Paris St Germain are expected to announce Carlo Ancelotti as their new coach at a news conference on Friday.

The Italian, 52, was photographed meeting PSG's sporting director, Leonardo, in Paris on Thursday.

The club then released a statement announcing they would hold a news conference in their Parc des Princes ground at 1400 GMT on Friday.

Ancelotti would replace current PSG boss Antoine Kombouare, who has led the club to the top of the French league.

That would mean a return to the touchline for the Italian for the first time since he was sacked as Chelsea boss in May.

It is a deal that has taken some time to put together, complicated by the fact that 48-year-old Kombouare has yet to be sacked by PSG.

Although Kombouare has led PSG to the top of the Ligue 1 table at the winter break, he also oversaw their exit from the Europa League group stage.

The club's Qatari owners have lofty ambitions and are keen to bring high-profile names to the French capital.

Former AC Milan boss Ancelotti is expected to be joined shortly by David Beckham, whom he coached briefly at the Italian club during the former England captain's first loan spell at the San Siro.

PSG are close to completing a deal to sign the former England skipper once his contract with Los Angeles Galaxy expires at the end of the month, BBC Sport understands.

Ancelotti won a league and cup double with Chelsea in his first season in charge before he was sacked at the end of last season despite finishing second.

The Italian was also a two-time Champions League winner during his decade-long spell at Milan.

Qatar Sports Investments (QSI) bought PSG last summer and their president, Nasser Al-Khelaifi, promised to "to make the club a great team and a strong brand on the international scene".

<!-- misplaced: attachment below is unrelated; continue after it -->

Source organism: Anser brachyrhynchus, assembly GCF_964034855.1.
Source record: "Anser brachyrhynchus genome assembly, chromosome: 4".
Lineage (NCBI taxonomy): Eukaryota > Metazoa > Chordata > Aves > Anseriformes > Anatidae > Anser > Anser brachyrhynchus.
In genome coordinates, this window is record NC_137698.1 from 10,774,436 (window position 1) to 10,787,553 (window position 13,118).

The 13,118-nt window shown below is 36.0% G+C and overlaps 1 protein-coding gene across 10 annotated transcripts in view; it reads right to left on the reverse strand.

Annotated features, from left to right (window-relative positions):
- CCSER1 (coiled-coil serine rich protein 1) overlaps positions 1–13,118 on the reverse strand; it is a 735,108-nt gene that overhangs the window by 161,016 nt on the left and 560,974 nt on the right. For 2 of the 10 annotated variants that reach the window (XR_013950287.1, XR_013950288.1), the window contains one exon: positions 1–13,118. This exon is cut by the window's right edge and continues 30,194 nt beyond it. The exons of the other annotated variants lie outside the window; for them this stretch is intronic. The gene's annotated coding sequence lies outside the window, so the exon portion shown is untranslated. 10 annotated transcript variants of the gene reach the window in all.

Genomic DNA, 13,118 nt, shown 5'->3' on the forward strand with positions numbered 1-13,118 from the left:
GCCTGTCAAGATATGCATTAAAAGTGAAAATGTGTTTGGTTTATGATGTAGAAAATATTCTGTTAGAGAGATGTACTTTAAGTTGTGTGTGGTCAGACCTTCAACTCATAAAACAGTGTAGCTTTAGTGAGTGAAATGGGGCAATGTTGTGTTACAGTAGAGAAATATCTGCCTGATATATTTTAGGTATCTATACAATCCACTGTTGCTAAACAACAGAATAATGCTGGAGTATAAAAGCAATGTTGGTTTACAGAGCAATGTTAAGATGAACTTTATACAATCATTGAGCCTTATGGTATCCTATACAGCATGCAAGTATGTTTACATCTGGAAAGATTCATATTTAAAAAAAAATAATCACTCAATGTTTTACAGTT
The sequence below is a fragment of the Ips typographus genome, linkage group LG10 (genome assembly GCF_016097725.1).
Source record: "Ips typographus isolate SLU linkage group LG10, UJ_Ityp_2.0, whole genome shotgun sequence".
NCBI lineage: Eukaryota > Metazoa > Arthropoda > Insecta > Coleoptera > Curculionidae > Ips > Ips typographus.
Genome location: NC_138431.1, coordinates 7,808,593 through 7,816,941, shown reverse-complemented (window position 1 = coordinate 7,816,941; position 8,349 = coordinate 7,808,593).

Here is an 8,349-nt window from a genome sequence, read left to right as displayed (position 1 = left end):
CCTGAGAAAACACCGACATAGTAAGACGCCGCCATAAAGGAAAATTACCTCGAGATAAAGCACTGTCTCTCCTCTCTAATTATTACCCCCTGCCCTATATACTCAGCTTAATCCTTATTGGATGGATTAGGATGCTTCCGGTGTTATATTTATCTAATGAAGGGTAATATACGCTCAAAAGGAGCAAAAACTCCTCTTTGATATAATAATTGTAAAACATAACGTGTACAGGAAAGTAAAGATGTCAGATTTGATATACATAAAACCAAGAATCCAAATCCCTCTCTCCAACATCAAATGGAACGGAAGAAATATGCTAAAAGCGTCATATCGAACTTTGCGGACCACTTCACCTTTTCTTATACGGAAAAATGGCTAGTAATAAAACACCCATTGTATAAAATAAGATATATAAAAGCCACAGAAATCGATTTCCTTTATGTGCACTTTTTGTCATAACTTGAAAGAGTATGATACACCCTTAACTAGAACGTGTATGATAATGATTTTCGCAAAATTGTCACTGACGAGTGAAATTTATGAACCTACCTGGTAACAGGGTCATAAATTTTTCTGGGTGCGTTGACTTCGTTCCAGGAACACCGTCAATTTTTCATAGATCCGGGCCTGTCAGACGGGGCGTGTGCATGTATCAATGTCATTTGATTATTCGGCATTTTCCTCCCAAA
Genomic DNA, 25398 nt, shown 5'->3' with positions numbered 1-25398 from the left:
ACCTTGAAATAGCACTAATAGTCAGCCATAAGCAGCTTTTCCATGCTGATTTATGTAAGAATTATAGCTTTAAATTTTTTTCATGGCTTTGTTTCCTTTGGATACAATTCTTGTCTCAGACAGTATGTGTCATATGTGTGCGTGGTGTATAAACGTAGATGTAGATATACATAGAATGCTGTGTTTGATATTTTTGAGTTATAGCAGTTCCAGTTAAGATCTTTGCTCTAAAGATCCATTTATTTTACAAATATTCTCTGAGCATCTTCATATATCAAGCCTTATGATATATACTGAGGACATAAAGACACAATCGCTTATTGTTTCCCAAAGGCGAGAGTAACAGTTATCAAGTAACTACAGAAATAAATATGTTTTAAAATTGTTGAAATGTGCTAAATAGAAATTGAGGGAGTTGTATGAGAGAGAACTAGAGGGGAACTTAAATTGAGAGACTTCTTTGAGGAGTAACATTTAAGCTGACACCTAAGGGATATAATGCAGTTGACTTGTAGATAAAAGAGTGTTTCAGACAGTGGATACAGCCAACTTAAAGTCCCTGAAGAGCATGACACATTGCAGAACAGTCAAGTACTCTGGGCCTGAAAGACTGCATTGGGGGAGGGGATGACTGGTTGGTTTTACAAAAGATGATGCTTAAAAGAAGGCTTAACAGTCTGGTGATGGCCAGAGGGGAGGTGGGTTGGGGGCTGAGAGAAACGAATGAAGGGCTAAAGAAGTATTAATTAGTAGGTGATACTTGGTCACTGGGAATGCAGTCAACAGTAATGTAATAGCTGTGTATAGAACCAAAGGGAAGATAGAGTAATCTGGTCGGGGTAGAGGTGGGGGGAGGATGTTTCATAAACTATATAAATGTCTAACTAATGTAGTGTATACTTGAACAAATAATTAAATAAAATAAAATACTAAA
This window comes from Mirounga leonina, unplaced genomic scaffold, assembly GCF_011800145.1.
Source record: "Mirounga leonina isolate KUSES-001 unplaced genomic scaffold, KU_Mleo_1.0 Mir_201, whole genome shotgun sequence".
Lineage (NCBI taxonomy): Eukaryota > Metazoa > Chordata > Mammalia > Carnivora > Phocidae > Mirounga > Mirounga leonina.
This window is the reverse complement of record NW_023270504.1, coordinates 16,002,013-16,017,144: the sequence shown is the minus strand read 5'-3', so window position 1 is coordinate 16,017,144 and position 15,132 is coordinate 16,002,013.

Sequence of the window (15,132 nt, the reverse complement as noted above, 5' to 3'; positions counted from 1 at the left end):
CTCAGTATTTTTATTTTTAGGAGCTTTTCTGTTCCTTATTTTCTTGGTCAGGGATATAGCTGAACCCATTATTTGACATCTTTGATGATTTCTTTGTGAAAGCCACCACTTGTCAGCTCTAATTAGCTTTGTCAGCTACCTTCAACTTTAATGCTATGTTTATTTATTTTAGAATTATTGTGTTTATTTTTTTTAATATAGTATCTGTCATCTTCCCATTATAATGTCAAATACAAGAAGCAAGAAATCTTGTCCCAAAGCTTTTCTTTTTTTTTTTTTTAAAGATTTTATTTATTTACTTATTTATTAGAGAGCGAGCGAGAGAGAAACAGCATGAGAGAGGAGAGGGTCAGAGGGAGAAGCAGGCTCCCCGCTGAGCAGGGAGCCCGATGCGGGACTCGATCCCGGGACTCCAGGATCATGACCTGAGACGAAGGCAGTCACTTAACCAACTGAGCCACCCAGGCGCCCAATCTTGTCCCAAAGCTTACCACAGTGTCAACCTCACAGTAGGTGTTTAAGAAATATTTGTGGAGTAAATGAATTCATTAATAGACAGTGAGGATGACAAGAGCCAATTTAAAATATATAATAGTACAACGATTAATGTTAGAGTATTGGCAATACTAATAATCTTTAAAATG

They promptly spent 85 million euros (£71.3m) to attract new talent, including paying 42 million euros (£35.2m) to Italian side Napoli for 22-year-old midfielder Javier Pastore.

Post mortem into two 'unexplained' deaths in Cwmbach

Posted: 29 Dec 2011 11:46 PM PST

A post mortem examination into the deaths of a couple who were found dead at a bungalow in the Cynon Valley is expected to take place later.

A 71-year-old man and a 58-year-old woman were discovered at a property in Cwmbach in Aberdare on Tuesday.

South Wales Police said they were treating the deaths as "unexplained" but officers were not appealing for witnesses.

Next of kin and the coroner have been informed.

The pair were discovered by neighbours who became concerned after seeing a downstairs light on in the morning.

It is believed they had not been dead for a long time when they were discovered.
'Strong community'

Another neighbour, Dilys Evans, said: "They were lovely people - both of them had been unwell but we just don't know what has happened.
Map of Rhondda Cynon Taf showing Cwmbach and Aberdare

"They lived there alone but were very much part of the strong community we have here."

A South Wales Police spokesman said: "A 71-year-old man and a 58-year-old woman were discovered at a property in Cwmbach in Aberdare on Tuesday.

"At the moment we are treating the deaths as unexplained."

South Wales Fire Service said it sent crews to the home on Tuesday morning to check for carbon monoxide.

A spokeswoman said: "During that time they did not detect any carbon monoxide."

Hacked Stratfor security think tank keeps site offline

Posted: 29 Dec 2011 10:59 PM PST